It massively snowballed, but once it started going I started planning and filling things in.

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On average how long do each of you spend on revisions?

 

Do you agree with Hemingway's assessment on the guaranteed quality (or lack thereof) off initial drafts?

 

Considering the dearth of commercial short form fiction available to readers, do you feel that fan fiction and digital publishing in general can serve to fill this need for a wider audience?

 

We generally let a chapter go for a week or so while I and the other proofreaders pick it over, then send out a 48-72 hour notices for the Last Call. 

 

In answer to Hemingway, I go with Patton's words of wisdom that no plan survives implementation. How much it deviates will vary from author to author.

 

Absolutely I do. Honestly, I think that's why fan fiction has taken off like it has in the digital age.

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All very acceptable responses though I supposed the obvious followup would be whether or not Cloud would bang a Losing Pony, especially Chengar's idea of it?  :derp:   Anyways, a serious followup question for you all, and one I've always been curious about; you've got some wonderful original characters, and have fleshed out some background characters in fantastic ways as well.  When it comes to main characters, though, particularly the Mane 6, you obviously walk a bit of a balancing act between having them stay true to their characters but also fitting into the Winningverse in their own unique ways (Rainbow Dash in particular is the first that comes to mind, her Winningverse self has always struck me as very distinct from her show self).  How do you three go about deciding how to write all of them, that is, what's a bigger priority, staying true to canon or being distinctly Winningverse characters?  :proud:

 

It's not easy, I admit. Especially when the characters aren't always consistent in the show itself. Generally what I do is set up a situation, and then logic out how each character would deal with that situation I've set up based on their actions and thoughts in the show. It's all about character. Character should trump everything. Even when they're making mistakes or doing something you disagree with. So I would say staying true to character is the highest priority when writing. For it's the characters readers are ultimately invested in, and their portrayal central to everything. I would say sticking to canon is key, for that gives the basis that we work off of for writing. If you deviate from that, then you get to very murky ground.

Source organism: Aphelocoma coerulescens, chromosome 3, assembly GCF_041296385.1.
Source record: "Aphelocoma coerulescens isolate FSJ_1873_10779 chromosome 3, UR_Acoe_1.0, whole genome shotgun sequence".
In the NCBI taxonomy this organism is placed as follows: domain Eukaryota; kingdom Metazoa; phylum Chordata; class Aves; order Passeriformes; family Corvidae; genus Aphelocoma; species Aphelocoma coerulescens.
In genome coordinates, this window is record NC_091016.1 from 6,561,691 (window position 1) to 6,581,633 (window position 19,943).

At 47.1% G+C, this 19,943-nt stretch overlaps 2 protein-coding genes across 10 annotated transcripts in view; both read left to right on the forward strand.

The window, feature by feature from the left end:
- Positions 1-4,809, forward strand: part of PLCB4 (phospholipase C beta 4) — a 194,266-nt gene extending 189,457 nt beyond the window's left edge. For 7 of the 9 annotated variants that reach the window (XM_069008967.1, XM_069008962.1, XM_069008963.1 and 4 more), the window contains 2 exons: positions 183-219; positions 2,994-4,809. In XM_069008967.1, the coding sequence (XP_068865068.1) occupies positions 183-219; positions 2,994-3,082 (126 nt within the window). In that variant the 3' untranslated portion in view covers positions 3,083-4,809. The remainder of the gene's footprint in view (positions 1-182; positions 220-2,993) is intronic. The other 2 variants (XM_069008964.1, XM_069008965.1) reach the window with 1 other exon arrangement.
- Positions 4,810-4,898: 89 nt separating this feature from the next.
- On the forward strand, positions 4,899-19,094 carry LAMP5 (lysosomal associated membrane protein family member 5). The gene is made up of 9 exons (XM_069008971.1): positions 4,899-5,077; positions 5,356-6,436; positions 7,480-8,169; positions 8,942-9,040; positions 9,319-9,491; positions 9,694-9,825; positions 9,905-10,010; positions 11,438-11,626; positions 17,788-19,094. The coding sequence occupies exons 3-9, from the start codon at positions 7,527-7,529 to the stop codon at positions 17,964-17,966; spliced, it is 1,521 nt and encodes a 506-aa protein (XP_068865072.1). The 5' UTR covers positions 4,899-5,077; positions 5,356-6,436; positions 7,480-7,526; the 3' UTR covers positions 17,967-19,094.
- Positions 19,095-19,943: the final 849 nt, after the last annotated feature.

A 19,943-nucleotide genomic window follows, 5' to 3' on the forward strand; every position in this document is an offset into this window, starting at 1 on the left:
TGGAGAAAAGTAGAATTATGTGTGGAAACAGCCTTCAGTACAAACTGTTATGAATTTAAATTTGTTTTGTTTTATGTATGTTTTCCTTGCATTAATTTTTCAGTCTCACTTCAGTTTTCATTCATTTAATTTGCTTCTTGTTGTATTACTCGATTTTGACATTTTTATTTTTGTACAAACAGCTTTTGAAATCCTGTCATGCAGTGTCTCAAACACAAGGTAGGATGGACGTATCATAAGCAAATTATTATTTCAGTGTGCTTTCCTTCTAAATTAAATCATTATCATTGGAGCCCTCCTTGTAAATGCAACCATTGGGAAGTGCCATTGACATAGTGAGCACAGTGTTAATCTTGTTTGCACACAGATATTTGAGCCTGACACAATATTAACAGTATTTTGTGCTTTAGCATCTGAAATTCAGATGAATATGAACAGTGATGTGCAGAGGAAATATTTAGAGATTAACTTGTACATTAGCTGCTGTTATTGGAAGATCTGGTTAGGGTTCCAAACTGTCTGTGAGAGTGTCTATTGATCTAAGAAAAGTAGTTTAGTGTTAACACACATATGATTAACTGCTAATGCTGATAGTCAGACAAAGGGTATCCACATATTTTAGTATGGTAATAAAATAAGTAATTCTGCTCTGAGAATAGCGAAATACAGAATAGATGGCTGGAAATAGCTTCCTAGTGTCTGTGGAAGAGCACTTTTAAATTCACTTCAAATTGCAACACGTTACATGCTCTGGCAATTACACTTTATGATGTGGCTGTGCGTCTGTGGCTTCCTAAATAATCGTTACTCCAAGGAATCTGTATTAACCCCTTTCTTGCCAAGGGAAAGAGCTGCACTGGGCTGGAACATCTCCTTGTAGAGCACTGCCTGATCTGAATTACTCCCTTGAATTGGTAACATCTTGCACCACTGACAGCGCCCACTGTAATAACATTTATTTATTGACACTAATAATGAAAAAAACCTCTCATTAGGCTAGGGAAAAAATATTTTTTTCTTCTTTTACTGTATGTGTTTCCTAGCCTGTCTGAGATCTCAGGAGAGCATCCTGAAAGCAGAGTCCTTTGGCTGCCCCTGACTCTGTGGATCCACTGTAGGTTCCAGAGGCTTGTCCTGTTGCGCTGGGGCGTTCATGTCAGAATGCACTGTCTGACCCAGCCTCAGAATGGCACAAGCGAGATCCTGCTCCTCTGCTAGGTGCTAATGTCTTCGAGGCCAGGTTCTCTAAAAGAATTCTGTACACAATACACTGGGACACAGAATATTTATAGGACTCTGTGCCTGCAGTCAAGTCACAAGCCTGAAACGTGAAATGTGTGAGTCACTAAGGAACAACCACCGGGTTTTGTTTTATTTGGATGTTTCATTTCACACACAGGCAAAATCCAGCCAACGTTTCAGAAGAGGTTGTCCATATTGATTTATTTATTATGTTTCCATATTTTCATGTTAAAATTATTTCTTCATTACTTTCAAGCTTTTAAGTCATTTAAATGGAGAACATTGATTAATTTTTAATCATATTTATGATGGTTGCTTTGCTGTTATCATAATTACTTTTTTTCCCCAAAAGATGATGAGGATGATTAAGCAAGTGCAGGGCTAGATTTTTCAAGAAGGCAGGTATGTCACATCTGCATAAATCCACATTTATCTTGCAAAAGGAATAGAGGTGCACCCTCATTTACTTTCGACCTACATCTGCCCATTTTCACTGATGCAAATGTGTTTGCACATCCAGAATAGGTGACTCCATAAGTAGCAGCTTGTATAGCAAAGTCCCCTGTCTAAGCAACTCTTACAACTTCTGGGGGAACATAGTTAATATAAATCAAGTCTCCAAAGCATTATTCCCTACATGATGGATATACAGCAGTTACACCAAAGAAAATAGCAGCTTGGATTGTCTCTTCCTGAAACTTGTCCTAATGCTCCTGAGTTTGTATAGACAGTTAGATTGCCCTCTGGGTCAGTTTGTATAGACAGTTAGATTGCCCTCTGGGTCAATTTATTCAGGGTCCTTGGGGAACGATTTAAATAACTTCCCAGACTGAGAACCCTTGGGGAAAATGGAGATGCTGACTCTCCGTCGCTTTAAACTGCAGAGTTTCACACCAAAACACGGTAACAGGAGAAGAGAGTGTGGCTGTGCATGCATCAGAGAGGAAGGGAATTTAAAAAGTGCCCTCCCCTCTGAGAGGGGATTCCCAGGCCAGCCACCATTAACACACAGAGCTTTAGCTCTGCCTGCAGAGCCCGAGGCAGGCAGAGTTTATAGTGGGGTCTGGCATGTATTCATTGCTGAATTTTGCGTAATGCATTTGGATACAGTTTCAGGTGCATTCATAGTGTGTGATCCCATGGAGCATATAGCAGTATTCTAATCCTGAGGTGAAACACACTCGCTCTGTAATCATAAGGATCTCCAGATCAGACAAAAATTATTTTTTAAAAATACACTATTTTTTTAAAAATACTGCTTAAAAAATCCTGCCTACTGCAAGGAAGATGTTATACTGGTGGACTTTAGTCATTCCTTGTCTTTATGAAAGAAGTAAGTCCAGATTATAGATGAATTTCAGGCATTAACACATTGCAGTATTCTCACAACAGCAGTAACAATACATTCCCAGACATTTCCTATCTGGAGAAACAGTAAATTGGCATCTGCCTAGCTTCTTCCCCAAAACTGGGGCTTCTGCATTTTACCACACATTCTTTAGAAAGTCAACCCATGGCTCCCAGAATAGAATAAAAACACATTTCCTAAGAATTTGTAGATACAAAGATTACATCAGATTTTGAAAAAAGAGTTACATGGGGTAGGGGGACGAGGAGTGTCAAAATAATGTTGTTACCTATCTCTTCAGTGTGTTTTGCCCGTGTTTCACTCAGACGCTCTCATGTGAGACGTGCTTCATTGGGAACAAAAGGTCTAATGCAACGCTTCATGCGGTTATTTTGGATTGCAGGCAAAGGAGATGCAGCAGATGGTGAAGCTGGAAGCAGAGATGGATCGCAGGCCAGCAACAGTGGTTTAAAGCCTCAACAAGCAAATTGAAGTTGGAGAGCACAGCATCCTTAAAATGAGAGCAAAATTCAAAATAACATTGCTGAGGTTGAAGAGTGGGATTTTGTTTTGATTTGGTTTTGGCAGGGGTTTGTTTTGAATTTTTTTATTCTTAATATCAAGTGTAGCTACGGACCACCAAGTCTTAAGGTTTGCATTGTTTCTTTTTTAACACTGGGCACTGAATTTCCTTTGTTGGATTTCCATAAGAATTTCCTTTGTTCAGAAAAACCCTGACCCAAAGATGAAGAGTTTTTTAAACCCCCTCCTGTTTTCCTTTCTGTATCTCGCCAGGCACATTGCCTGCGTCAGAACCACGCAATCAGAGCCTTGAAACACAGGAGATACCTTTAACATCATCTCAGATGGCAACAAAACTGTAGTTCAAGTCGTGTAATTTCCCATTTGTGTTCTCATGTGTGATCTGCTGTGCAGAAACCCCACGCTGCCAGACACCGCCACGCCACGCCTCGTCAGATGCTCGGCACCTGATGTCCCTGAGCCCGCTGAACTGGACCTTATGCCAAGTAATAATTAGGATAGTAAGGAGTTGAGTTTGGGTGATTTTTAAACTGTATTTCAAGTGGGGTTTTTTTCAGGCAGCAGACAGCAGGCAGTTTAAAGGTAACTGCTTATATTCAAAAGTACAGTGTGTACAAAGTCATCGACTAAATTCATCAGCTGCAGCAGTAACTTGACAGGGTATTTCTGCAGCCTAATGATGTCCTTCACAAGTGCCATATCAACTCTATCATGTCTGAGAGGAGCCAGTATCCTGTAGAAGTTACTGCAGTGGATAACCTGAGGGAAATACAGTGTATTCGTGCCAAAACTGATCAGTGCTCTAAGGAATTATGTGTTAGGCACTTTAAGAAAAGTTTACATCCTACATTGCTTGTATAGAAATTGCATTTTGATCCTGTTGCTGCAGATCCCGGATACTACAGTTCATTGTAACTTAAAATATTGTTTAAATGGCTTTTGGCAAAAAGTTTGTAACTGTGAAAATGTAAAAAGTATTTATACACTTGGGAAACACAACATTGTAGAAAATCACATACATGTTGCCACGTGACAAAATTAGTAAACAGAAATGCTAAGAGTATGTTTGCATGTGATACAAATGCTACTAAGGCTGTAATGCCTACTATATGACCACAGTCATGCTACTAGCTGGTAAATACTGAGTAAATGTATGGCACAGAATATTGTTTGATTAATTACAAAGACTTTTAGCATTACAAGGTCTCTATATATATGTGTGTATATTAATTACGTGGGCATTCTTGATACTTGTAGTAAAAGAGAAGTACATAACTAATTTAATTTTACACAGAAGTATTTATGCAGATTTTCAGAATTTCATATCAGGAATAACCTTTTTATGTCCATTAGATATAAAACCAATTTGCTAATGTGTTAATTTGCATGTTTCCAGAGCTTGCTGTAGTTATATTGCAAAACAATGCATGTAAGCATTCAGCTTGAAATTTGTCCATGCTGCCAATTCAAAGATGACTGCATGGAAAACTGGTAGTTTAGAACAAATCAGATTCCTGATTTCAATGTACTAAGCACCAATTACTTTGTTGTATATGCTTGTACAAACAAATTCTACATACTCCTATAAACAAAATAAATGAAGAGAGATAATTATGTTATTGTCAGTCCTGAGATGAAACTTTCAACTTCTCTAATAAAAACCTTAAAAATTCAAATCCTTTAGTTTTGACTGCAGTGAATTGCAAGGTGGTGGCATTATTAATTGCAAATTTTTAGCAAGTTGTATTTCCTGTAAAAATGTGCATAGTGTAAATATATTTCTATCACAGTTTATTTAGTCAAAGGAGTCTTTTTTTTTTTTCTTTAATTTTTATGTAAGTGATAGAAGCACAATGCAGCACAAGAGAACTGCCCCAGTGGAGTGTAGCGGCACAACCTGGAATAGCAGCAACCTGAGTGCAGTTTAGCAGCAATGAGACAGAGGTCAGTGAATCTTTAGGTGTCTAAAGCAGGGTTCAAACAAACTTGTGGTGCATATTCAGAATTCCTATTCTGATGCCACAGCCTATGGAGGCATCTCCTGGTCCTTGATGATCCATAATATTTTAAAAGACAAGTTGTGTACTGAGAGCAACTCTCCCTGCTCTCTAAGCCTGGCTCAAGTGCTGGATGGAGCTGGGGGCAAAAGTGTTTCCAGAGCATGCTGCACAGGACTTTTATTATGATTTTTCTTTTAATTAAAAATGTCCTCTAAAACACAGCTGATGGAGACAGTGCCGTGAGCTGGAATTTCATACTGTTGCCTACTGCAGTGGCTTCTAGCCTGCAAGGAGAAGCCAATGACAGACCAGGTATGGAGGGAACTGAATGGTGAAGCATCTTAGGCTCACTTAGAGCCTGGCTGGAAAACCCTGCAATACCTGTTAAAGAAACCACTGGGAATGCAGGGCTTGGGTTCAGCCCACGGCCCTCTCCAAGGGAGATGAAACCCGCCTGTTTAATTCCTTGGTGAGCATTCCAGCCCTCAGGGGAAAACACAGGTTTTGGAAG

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Do you have trouble writing for a shared continuity?

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On average how long do each of you spend on revisions?

 

Do you agree with Hemingway's assessment on the guaranteed quality (or lack thereof) off initial drafts?

 

Considering the dearth of commercial short form fiction available to readers, do you feel that fan fiction and digital publishing in general can serve to fill this need for a wider audience?

 

Well, you can generally tell how long I spend on revisions by looking at the gap between when I announce a story's going off to the pre-readers and when I publish. Generally a couple weeks.

 

First drafts are always going to be a bit messy. I've certainly gotten better at them over the course of all my writing, but there's a reason I have pre-readers and editors. They still catch things that make me wonder what the heck I was thinking while I was typing. Not to mention when I do something silly like add a note to go back and punch up the description of a character/scene, and forget to do that, leaving editing notes in the finished story...

 

And yes, I think digital publishing and fanfiction fill a real need as far as reading material goes. After all, if people didn't want it, they wouldn't be reading it.

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Anyways, a serious followup question for you all, and one I've always been curious about; you've got some wonderful original characters, and have fleshed out some background characters in fantastic ways as well.  When it comes to main characters, though, particularly the Mane 6, you obviously walk a bit of a balancing act between having them stay true to their characters but also fitting into the Winningverse in their own unique ways (Rainbow Dash in particular is the first that comes to mind, her Winningverse self has always struck me as very distinct from her show self).  How do you three go about deciding how to write all of them, that is, what's a bigger priority, staying true to canon or being distinctly Winningverse characters?  

 

Poni hit the nail on the head. Deviating from canon is very dangerous, especially since the Winningverse is meant to compliment the canon of the show so precisely.